Doctrinally, Pentecostals and charismatics claim they believe in the gift of prophecy. (1 Corinthians 14:31 says that “all may prophesy” so that the church may be edified. You can also see 1 Corinthians 14:4).
However, if members in such pentecostal and charismatic churches never practice this gift in their gatherings, it is reasonable to classify them as functionally cessationist toward prophecy.
4. Cessationism regarding the practice of glossolalia.
Many leaders in the pentecostal movement say that some of their young pastors and members in their contemporary churches do not practice “speaking in tongues” for personal edification (1 Corinthians 14:2-4). Those who don’t pursue, receive, and practice this spiritual gift, aside from the pentecostal classification, are functionally cessationists (1 Corinthians 14:18, 1 Corinthians 39-40).
5. Cessationism regarding divine healing.
The Gospels and New Testament writings encourage believers to pray for the sick by faith for supernatural healing (Mark 16:15-18; Luke 10:1-9; John 14:12; James 5:13-15; Acts). Despite this New Testament chronicled practice, many Pentecostals and Charismatics rarely pray effectively for the sick. Consequently, they are functional cessationists when it comes to divine healing.
6. Cessationism regarding the expelling of demons.
Jesus made it clear that believers have authority over demons in His name. (Luke 10:17-20; James 4:7). Despite this, many charismatic pentecostal believers are spooked out when casting demons out of people. This practice, sometimes called “deliverance,” should not be the special unique calling of any one person or church, but should be part of the spiritual arsenal of all believers as the need arises. Setting the captives free is one of the essentials of the Gospel (Luke 4:18). In this area, those who never engage in the expelling of demons are functional cessationists.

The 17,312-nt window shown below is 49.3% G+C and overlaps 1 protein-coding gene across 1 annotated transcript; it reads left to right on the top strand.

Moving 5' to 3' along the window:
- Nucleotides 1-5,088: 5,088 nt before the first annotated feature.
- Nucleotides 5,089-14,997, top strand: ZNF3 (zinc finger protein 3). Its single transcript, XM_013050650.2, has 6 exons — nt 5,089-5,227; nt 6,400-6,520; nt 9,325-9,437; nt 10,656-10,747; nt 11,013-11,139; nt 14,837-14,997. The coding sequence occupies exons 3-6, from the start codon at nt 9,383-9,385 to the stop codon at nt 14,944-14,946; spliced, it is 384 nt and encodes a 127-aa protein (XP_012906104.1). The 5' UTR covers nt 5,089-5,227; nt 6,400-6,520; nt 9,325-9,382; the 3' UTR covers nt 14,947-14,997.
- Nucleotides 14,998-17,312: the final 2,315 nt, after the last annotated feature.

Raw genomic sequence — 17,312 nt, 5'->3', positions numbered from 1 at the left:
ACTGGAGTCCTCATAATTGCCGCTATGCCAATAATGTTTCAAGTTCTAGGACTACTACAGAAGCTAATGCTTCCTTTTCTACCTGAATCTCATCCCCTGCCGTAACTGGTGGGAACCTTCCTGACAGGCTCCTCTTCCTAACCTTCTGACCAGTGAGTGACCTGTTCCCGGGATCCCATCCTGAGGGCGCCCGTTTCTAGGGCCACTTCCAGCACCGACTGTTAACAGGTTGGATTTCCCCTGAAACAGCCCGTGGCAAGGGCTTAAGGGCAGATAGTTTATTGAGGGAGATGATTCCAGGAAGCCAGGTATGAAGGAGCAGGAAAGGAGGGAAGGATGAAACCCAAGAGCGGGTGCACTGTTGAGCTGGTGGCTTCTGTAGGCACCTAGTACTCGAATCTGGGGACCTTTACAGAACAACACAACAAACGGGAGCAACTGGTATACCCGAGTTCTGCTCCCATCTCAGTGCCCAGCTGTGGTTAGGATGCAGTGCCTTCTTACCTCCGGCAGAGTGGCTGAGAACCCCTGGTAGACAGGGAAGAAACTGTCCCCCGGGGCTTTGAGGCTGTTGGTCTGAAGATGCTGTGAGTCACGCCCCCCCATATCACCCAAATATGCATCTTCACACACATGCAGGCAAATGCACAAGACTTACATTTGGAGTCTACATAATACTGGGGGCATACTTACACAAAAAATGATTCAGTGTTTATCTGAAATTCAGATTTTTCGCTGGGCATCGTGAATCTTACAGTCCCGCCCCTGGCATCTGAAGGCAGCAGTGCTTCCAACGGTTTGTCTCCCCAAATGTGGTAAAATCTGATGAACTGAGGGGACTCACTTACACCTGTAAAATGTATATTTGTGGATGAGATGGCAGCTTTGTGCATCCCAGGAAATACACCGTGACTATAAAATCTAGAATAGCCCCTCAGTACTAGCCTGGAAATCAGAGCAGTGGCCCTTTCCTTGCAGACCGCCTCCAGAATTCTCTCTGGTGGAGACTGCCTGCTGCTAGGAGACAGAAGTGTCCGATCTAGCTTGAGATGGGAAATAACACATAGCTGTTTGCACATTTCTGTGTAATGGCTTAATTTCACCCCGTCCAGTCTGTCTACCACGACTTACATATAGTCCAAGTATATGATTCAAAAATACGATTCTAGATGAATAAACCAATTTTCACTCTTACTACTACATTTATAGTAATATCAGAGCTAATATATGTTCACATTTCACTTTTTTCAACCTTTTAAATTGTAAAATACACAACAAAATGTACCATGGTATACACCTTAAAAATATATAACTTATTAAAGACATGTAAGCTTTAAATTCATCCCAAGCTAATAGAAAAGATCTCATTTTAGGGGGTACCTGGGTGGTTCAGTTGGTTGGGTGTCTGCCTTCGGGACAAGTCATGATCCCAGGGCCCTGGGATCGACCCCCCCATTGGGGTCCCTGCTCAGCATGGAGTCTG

7.Cessationism regarding experiential hermeneutics.
Being trained in the historical/grammatical method of biblical interpretation enables me to properly discover the author’s original intent when they were inspired to write the sacred, canonical text. However, if the Holy Spirit is not allowed to give further insight into the practical application and understanding of the scriptures, this would be a form of hermeneutical cessationism. After all, the Holy Spirit has come to guide us into all truth and is our primary Teacher (John 14:26, 1 John 2:27). For more recommended reading on this subject, refer to Dr. Craig Keener’s book, “Spirit Hermeneutics.”
In conclusion, my prayerful aim is to encourage all believers, irrespective of their classification, to pursue and allow the fullness of the Holy Spirit to flow through their lives, and in their local Church so that all may become more effective witnesses of Christ (Acts 1:8). Examine the scriptures and be bold as you respond to apostolic instruction (1 Corinthians 14:1)! Pursue love and desire spiritual gifts, and especially that you may prophesy.
Dr. Joseph Mattera is an internationally-known author, consultant, and theologian whose mission is to influence leaders who influence culture. He is the founding pastor of Resurrection Church, and leads several organizations, including The U.S. Coalition of Apostolic Leaders and Christ Covenant Coalition.
To order his books or to join the many thousands who subscribe to his newsletter, go to josephmattera.org